As I mentioned before I love returned to beloved characters. This is the main reason I really enjoyed this new Robin Hobb book: it brings us back to the well known world of Fitz, Molly, Chade, Kettricken, and all the other people we came to know and love in the Seven Duchies. However, it is years after Fitz’ adventures. He lives a quiet life with Molly as Tom Badgerlock, with their and Burrich’s children. It speaks about their life, how little it has to do with his old life, and how the old is still intertwined with the new.
Fitz is still the same old whiny complaining person. I always read the Farseer-books with great pleasure despite him, and not because of him. However, a new character is introduced, and we read chapters from their point of view, and those chapters are excellent. Hobb seems to be way better at describing the world of children than of grown-ups. While reading Fitz’s chapters, I longed for the new person’s chapters.
There is sadness in the book. Some well loved characters leave us, and this left me remembering my own recent grieving, which can be quite a comfort, especially if the grieving of the persons in the book is decribed well. I did not recognize much in Fitz, but then again, I never could. It takes some time for the plot to get going, although some events in the beginning of the book do reach out to events that happen much closer to the end. This seemed to have been done in almost a schematic way – “here we enter a sign of things to come and here we’ll continue to build on these signs” – and did not come across as natural. What also annoyed me, was the plottwist that I saw coming from the beginning, but what our dear brooding Fitz failed to see almost all through the book.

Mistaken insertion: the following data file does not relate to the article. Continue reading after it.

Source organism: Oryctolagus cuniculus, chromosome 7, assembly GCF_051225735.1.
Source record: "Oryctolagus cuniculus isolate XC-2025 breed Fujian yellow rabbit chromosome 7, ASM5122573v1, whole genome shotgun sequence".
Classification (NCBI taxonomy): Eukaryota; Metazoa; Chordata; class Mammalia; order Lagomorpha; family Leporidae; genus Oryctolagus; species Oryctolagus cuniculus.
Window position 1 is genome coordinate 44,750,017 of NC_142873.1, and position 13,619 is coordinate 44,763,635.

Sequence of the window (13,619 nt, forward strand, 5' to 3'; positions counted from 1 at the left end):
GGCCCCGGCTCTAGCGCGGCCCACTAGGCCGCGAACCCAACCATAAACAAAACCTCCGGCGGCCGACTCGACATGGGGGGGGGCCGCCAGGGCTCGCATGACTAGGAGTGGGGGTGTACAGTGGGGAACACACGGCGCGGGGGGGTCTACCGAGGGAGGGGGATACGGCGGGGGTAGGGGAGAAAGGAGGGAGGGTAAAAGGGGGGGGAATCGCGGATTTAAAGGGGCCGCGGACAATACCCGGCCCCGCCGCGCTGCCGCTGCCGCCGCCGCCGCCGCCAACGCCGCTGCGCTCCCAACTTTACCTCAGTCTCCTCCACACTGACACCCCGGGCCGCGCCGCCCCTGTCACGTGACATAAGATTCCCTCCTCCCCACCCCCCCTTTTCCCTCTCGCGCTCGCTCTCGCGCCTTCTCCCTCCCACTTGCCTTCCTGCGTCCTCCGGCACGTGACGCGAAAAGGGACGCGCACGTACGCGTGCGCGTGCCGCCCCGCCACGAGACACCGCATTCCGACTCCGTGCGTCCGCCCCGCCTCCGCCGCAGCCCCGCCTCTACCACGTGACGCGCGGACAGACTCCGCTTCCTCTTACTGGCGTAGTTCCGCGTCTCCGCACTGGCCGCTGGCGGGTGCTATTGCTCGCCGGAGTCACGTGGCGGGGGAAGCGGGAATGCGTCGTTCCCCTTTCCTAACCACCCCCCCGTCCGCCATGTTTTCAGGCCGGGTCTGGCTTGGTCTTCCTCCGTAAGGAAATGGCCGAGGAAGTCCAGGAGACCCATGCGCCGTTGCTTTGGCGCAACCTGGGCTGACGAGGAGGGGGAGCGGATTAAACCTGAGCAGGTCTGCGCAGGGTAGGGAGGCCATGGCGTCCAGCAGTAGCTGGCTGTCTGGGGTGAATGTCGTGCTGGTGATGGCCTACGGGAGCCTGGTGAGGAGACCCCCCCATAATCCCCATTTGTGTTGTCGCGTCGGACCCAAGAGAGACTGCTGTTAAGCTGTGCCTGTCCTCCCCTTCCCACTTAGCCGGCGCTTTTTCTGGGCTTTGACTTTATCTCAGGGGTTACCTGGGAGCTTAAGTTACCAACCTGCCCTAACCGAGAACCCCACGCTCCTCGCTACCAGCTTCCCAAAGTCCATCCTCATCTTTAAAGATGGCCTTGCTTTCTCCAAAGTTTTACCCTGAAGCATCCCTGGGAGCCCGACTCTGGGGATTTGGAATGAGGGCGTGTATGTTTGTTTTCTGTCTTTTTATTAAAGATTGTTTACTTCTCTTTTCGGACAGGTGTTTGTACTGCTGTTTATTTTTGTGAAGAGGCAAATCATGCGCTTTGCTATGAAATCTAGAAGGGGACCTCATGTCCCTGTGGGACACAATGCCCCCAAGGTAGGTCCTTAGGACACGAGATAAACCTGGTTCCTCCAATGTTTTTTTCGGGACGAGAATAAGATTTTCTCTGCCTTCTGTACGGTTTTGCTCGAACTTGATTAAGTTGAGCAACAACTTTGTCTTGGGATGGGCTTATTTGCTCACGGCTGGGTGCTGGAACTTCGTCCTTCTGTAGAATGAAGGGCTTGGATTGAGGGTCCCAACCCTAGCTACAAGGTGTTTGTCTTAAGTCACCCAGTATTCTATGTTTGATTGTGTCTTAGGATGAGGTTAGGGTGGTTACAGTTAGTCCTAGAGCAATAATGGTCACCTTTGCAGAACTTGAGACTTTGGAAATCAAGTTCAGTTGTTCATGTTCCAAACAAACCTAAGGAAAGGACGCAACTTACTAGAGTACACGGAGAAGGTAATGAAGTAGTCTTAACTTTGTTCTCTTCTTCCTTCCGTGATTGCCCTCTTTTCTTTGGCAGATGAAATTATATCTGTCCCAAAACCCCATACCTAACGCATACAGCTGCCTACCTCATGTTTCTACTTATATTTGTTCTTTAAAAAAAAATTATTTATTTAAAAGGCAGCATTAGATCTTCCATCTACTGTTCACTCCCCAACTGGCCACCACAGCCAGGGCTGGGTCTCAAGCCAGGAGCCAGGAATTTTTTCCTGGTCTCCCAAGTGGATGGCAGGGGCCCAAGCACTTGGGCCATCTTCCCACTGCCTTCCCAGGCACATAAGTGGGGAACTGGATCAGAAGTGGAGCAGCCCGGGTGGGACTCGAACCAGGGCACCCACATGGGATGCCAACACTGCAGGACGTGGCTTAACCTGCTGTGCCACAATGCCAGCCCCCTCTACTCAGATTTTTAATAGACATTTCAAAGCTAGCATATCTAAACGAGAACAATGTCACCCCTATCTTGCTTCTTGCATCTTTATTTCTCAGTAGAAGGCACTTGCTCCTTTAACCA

Like I mentioned before, I still greatly enjoyed this book. It is like a warm bath, of reconnection with loved-ones I’ve missed and thought of every once in a while over the years. And it introduced a new character I think I’ll love at least as much as the ones from the former series. I’m also looking forward to the next book, but with the hope of a bit more speed and a bit more cluefulness of Fitz (but I think that is an idle hope).